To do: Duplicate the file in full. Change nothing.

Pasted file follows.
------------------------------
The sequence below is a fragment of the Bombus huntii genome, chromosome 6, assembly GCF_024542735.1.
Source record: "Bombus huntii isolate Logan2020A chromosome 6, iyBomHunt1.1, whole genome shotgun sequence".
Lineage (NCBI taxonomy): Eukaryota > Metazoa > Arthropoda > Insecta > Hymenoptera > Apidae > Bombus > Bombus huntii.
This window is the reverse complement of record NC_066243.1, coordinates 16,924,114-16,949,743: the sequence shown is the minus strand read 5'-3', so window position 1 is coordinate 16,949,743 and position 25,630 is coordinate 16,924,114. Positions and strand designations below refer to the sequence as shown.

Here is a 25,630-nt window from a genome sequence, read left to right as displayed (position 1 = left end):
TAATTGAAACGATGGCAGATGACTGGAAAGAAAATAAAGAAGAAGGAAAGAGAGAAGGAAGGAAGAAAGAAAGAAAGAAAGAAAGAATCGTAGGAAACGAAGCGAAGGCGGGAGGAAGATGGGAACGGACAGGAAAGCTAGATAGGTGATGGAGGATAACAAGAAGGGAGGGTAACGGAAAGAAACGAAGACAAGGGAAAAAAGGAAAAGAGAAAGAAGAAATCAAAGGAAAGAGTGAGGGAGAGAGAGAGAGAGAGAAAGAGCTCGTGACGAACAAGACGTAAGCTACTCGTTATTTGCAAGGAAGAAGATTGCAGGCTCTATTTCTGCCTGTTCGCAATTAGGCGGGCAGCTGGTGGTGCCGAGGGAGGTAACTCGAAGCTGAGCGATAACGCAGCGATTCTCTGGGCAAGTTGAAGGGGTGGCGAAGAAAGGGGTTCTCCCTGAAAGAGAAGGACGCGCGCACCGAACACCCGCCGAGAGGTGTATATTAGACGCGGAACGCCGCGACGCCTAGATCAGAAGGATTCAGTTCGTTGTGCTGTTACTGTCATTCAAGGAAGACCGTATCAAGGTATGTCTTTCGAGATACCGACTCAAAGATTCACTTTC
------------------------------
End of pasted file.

The sequence below is a fragment of the Bombus huntii genome, chromosome 6, assembly GCF_024542735.1.
Source record: "Bombus huntii isolate Logan2020A chromosome 6, iyBomHunt1.1, whole genome shotgun sequence".
Lineage (NCBI taxonomy): Eukaryota > Metazoa > Arthropoda > Insecta > Hymenoptera > Apidae > Bombus > Bombus huntii.
This window is the reverse complement of record NC_066243.1, coordinates 16,924,114-16,949,743: the sequence shown is the minus strand read 5'-3', so window position 1 is coordinate 16,949,743 and position 25,630 is coordinate 16,924,114. Positions and strand designations below refer to the sequence as shown.

Here is a 25,630-nt window from a genome sequence, read left to right as displayed (position 1 = left end):
TAATTGAAACGATGGCAGATGACTGGAAAGAAAATAAAGAAGAAGGAAAGAGAGAAGGAAGGAAGAAAGAAAGAAAGAAAGAAAGAATCGTAGGAAACGAAGCGAAGGCGGGAGGAAGATGGGAACGGACAGGAAAGCTAGATAGGTGATGGAGGATAACAAGAAGGGAGGGTAACGGAAAGAAACGAAGACAAGGGAAAAAAGGAAAAGAGAAAGAAGAAATCAAAGGAAAGAGTGAGGGAGAGAGAGAGAGAGAGAAAGAGCTCGTGACGAACAAGACGTAAGCTACTCGTTATTTGCAAGGAAGAAGATTGCAGGCTCTATTTCTGCCTGTTCGCAATTAGGCGGGCAGCTGGTGGTGCCGAGGGAGGTAACTCGAAGCTGAGCGATAACGCAGCGATTCTCTGGGCAAGTTGAAGGGGTGGCGAAGAAAGGGGTTCTCCCTGAAAGAGAAGGACGCGCGCACCGAACACCCGCCGAGAGGTGTATATTAGACGCGGAACGCCGCGACGCCTAGATCAGAAGGATTCAGTTCGTTGTGCTGTTACTGTCATTCAAGGAAGACCGTATCAAGGTATGTCTTTCGAGATACCGACTCAAAGATTCACTTTC